CO: They just didn’t know who to trust. They were slow to warming up to women and once you were in they were as loyal as could be. The Beatles world was a tight, closely watched and protected ‘family’. It took a lot to get in and a little to get pushed out. These women trusted me after a while and became dear friends.
Q: Substance abuse is a constant theme throughout Miss O’ Dell in both your personal life and in the lives of the people you worked for. Why are drugs and alcohol so prevalent in the music industry?
CO: I don’t know what it’s like today, but then it was just part of the culture. No one knew it was a problem. It was fun, a way of escaping, relaxing and just hanging out. I think one of the reasons that it took so long for me to admit to having a problem and finally getting clean and sober is that no one around me considered it a problem. And, of course, there was the money to afford the drugs.
CO: One of the strengths of your memoir is that you don’t always paint such a rosy picture of fame. Why was it important for you to underscore that point?
CO: Because people idolize so many celebrities and see it as such an elevated life when celebs are dealing with the same everyday problems (except for money, usually). Then add to that a complete lack of privacy. Back in those days the press was nothing like they are today. It’s totally out of hand now. I’m also trying to paint a picture of what life was really like in that world at that time.
Q: The good times at Apple seemed to fade quickly once Allen Klein entered the picture. Can you explain what those days were like compared to when you first started?
CO: I think I do this fairly well in the book but the most important piece is that the Beatles were running the whole show and wanted it to be different. We had fun, and the sky was the limit for creativity and possibilities. Sadly, however, it cost them a lot of money. The party just had to come to an end.
Q: You write that the Beatles were mostly upbeat and got along quite well while groups like The Stones and CSN&Y worked on an almost dysfunctional level. With that said, how did their breakup affect them on an emotional level?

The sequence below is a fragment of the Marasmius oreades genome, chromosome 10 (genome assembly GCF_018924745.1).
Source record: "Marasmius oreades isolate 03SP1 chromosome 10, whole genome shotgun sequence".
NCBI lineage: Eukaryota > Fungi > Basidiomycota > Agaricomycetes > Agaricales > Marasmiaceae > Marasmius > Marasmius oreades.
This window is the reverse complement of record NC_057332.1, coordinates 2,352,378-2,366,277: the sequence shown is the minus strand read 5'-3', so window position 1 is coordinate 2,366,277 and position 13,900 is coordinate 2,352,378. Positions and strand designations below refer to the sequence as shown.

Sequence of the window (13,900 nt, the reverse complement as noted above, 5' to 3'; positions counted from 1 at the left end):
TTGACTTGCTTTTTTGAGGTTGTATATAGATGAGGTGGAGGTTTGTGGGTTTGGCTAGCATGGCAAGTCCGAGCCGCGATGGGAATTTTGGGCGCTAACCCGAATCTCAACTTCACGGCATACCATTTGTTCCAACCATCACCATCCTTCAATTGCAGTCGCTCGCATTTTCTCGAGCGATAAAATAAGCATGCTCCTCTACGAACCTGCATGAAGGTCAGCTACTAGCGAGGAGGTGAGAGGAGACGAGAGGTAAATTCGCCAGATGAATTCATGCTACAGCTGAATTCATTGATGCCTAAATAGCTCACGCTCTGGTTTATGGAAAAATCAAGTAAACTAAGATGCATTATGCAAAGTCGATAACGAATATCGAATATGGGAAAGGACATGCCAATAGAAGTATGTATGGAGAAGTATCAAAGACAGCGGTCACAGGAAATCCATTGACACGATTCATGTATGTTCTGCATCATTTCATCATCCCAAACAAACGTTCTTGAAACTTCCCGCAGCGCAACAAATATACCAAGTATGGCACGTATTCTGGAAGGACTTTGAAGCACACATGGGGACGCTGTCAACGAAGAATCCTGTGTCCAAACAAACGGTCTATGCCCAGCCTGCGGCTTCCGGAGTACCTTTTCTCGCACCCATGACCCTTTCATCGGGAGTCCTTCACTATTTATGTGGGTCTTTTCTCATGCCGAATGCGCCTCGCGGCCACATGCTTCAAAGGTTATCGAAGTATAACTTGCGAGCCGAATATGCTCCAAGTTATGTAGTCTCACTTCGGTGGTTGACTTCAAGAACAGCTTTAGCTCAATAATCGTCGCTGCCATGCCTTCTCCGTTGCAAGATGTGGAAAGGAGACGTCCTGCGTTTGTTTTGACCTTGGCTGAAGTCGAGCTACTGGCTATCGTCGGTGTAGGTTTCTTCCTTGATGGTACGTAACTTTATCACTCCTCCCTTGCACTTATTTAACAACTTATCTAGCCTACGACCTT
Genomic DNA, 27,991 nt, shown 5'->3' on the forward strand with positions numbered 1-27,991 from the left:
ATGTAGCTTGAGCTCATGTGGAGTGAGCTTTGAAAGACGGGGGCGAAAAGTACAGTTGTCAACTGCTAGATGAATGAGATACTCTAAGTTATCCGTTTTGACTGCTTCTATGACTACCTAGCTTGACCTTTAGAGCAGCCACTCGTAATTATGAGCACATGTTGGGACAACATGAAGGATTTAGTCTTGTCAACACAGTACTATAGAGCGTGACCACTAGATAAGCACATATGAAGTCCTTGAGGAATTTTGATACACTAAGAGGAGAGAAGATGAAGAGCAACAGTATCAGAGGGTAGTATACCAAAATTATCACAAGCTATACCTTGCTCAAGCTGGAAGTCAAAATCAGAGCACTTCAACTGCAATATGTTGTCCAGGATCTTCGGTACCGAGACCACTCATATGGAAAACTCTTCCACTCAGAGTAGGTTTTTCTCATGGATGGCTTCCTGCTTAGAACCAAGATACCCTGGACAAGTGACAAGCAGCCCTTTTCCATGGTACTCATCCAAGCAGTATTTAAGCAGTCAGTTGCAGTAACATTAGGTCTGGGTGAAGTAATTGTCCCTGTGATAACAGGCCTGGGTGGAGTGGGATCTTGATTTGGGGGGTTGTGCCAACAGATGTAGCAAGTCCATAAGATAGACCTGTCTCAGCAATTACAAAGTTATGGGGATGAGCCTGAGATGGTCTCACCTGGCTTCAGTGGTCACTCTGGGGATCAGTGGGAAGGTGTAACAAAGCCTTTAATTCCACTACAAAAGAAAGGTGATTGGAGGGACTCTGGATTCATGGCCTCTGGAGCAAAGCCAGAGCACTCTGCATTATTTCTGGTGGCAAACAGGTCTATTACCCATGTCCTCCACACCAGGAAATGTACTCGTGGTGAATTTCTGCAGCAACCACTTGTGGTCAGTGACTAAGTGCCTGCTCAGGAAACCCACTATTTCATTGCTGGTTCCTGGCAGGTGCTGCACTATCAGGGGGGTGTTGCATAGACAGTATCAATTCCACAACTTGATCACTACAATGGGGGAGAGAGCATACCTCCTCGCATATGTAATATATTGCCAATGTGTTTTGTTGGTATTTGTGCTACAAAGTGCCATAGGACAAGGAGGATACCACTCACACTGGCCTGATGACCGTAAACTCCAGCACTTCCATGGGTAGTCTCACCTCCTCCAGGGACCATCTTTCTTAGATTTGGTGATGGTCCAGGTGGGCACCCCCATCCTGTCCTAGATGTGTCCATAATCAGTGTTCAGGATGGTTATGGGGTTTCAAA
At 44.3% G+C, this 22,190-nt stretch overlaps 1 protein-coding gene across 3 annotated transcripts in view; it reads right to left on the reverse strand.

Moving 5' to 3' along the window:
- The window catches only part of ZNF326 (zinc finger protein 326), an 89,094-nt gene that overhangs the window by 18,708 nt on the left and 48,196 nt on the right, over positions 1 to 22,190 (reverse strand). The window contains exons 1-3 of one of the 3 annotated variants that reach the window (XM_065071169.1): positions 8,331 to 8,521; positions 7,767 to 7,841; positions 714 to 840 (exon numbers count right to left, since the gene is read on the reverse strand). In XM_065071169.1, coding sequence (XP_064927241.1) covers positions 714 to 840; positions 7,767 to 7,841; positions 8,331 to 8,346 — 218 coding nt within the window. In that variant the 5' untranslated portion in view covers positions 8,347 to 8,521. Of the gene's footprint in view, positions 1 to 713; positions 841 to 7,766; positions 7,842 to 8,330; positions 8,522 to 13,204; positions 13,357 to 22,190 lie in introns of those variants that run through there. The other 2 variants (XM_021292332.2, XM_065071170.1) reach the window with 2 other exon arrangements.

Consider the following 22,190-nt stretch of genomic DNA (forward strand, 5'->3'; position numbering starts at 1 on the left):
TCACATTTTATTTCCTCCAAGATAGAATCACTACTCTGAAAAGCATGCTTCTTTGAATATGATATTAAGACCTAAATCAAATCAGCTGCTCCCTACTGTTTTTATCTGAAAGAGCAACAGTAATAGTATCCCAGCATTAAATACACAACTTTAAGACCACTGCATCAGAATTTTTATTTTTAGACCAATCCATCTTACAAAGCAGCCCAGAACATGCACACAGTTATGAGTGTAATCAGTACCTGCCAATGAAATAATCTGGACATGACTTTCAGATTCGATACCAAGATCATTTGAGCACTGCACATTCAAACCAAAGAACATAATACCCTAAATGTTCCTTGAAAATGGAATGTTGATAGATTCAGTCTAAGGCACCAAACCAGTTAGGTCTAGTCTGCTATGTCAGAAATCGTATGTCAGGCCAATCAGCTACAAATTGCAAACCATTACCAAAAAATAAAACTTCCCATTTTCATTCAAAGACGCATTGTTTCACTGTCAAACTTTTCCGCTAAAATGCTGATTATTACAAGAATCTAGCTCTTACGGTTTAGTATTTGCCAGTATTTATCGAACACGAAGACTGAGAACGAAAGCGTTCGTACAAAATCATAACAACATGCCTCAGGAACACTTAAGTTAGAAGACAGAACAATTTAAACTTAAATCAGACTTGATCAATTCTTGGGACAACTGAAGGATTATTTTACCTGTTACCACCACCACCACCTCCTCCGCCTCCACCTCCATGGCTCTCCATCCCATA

CO: I think being a Beatle became very difficult for them. They had a different set of problems than the Stones and CSN&Y. They didn’t tour that much, they couldn’t go out of their hotel rooms, and they lived in a bubble. I think breaking up for them, and I can only guess, was a relief and very difficult at the same time.
Q: Are you amazed that four decades later we’re still talking about the Beatles and they only seem to get bigger with the passage of time?
CO: This is truly amazing, isn’t it? Sometimes I notice when I get into my car my son, Will, has borrowed it and John Lennon is playing on the CD player. My friends tell me their kids love the Beatles and some of the other artists of that time. I’ve had teenage clients tell me that they wished they’d lived in the Sixties. I guess we were pretty lucky.
Q: Can you tell me briefly how George was inspired to write Miss O’Dell and what was your initial reaction to the song?
CO: George wrote the song one night when I was supposed to go out and visit him and I didn’t. When I finally made it to his rented house in Malibu, he played me the song. I was overwhelmed. The idea that he felt inspired to write a song with me in mind was amazing.
Q: In Miss O’ Dell, you allude to having a conversation with George as you got older but never really discussed his death in the book. When was the last time you saw George?
CO: The last time I saw George was in the late eighties or early nineties when I was in London. We were at a party at the Dorchester Hotel, I think, after Ringo’s concert and had a nice visit. I saw him for many years but after that we just lost contact. I have spoken to Olivia in the past few years.
Q: You knew and worked with some amazing legends – the Beatles, the Rolling Stones, Bob Dylan, Led Zeppelin, Eric Clapton, CSN&Y, Leon Russell and Queen to name but a few – during an artistic, cultural and social renaissance (1960s & 1970s) that we’ll never see the likes of again. Do the times make the people or do the people make the times?
CO: Ah, what a question. From a sociological point of view, I believe the times made the people. We were the off-spring of the Great Depression and World War II. My parents tried to give me everything they could to make up for what they didn’t have. The music was in flux with black music becoming more acceptable and seeping into the mostly white charts. And then, here comes the Beatles with “I Want to Hold Your Hand.” We were caught between the sexuality of the black music and the innocence of the Beatles. Amazing…
Q: Tell us about your life today?
CO: I am happily remarried to a wonderful man who supports me and accepts me as I am. My twenty-three year old son is amazing and gives me some credibility as a parent! I have a private practice in Tucson, specializing in addiction and mental health counseling. My two dogs are happy and life is just better than I would have expected.
Marshall Terrill is the author of a dozen books. His next publication, Steve McQueen: A Tribute to the King of Cool, will be released in March 2010.